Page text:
2. I've used them for probably 8 yrs now and they outlast any other grip made. They are leather and a bit on the expensive side ($25) if just comparing price. The tackiness claim is true and it varies depending on which grips you get. Classic Wrap being the tackiest. You're limited as to how much you can build them up because the leather doesn't stretch. Two wraps is about the max. I use midsize Classic Wraps and regularly get 2-3 yrs out of them. It's usually the side of the b u t t caps that wear through and I help avoid this by installing a bit of shrink tubing on the sides of the b u t t cap. I love them and won't play with anything else. My son hates them cause they're so sticky. You just have to try some and see what you think. BT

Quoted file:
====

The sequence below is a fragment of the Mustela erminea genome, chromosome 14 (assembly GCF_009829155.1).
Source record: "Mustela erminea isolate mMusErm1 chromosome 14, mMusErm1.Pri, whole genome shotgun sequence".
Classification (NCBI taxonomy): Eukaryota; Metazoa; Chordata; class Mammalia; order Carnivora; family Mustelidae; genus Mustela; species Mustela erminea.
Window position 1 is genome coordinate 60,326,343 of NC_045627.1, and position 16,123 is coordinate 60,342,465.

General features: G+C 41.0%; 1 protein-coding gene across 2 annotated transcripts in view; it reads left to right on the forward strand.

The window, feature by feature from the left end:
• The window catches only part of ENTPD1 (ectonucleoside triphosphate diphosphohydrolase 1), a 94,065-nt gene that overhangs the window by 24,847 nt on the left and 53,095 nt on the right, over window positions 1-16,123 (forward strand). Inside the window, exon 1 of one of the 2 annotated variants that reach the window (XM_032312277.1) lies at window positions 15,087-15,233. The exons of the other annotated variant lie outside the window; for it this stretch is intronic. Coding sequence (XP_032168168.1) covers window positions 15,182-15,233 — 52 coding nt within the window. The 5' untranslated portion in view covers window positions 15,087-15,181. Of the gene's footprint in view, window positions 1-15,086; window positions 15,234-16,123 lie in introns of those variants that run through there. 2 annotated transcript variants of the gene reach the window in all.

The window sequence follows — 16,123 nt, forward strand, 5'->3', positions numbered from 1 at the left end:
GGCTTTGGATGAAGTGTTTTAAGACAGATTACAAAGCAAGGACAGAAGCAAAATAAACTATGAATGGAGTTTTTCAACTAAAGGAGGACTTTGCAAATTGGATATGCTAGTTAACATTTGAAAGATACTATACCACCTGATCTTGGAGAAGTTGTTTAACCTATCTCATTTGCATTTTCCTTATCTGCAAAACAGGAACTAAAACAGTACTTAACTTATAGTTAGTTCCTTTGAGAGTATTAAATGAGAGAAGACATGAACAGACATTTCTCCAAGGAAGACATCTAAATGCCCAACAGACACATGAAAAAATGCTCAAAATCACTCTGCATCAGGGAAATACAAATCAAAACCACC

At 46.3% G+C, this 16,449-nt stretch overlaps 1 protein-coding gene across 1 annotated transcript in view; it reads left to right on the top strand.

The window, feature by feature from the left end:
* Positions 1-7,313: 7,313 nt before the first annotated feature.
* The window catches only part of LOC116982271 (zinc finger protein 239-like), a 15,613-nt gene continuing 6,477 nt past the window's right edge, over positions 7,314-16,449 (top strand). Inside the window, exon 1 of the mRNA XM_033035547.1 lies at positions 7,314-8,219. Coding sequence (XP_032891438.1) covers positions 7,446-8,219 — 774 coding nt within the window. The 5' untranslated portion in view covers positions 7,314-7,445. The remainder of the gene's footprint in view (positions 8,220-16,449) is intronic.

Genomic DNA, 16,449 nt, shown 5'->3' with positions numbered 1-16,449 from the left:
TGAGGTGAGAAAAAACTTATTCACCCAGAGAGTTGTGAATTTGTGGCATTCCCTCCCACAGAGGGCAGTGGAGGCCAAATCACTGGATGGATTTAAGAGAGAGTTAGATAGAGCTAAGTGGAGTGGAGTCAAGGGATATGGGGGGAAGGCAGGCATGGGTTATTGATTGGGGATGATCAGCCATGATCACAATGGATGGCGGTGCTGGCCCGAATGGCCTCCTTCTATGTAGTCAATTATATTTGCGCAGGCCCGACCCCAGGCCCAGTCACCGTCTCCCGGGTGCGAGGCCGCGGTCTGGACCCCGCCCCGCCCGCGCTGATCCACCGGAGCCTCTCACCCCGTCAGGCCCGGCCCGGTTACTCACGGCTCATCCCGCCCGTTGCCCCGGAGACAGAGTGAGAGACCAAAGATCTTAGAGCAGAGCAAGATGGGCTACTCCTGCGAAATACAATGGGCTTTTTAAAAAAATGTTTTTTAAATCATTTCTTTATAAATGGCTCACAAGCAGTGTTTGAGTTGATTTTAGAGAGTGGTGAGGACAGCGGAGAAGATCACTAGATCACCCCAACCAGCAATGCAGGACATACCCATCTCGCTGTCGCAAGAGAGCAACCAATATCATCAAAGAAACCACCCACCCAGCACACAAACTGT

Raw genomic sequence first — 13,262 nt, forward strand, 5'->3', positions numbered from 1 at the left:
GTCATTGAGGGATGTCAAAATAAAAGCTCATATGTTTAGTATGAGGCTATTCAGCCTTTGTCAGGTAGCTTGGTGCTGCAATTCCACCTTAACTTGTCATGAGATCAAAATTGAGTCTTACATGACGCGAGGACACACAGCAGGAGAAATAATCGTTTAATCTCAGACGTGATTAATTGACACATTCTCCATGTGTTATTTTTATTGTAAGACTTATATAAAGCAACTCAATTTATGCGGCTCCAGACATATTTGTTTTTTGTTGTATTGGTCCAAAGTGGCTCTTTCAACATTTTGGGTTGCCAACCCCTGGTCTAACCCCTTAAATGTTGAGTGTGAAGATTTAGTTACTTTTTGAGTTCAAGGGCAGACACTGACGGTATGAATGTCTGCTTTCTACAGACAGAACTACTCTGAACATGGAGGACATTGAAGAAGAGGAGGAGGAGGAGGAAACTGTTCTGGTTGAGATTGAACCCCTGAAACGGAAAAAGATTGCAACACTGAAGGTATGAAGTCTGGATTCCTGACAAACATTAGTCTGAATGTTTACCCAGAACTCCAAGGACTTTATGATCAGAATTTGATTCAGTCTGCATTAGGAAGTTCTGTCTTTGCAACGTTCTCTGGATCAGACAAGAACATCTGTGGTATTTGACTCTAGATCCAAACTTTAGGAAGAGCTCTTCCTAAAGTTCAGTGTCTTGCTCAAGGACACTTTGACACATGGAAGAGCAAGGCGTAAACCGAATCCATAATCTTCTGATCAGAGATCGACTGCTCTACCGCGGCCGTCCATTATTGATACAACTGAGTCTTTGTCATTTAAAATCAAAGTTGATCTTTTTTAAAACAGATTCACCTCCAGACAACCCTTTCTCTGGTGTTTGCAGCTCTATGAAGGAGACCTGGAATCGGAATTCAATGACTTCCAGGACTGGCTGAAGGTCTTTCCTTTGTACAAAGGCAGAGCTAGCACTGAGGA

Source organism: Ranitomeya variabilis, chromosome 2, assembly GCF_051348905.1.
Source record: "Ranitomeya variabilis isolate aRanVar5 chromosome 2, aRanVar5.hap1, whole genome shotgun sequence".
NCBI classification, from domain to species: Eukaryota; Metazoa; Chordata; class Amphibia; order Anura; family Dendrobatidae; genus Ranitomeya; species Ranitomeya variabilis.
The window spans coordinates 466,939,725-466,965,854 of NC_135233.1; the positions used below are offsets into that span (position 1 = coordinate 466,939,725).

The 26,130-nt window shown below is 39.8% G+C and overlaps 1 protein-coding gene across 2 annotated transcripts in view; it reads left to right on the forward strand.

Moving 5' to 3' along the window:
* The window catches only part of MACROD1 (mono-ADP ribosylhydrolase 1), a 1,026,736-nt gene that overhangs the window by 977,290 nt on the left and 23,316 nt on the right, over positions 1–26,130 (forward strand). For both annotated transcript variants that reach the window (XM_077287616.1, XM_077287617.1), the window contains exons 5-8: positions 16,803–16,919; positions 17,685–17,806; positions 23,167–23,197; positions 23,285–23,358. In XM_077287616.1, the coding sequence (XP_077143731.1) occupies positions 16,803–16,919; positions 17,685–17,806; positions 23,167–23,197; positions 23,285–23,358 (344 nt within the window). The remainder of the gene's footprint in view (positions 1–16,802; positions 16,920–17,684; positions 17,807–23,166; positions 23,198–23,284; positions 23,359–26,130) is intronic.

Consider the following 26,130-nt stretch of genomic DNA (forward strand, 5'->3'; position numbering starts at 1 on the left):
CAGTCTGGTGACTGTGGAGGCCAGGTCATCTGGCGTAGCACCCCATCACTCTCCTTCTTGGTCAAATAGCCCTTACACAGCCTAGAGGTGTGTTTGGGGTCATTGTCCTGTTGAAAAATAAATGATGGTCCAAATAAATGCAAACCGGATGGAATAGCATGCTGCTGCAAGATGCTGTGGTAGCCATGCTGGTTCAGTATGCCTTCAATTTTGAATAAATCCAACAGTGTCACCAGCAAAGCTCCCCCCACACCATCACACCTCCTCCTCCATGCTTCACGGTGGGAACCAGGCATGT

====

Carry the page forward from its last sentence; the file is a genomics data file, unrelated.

3. You can make your FWs any length you want. You just have to re-weight them IF they feel too light after doing it. My recommendation is take your 5w shaft and put it in your 3w (provided they are the same adapter) and see how you like it. BT
  4. Time to reshaft. But you need to know what you need to get! If you don't want to see a fitter, post all of the specs you have on your swing and someone here can make some recommendations. BT
  5. Don't alter your clubs to play in the wind. Alter your shot. BT
  6. I greatly appreciate the well wishes! BT
  7. For me, the head lags behind if the SW/MOI is too high for my tempo. I don't run into this problem much since I like my clubs on the heavy side. I ran into it while experimenting for the proper weighting years ago. Odds are, if adding the lead tape makes it worse, then you need to go lighter instead. Hopefully your clubs have weights that can be changed. Otherwise, you may be looking at a reshaft. Only trying will tell. BT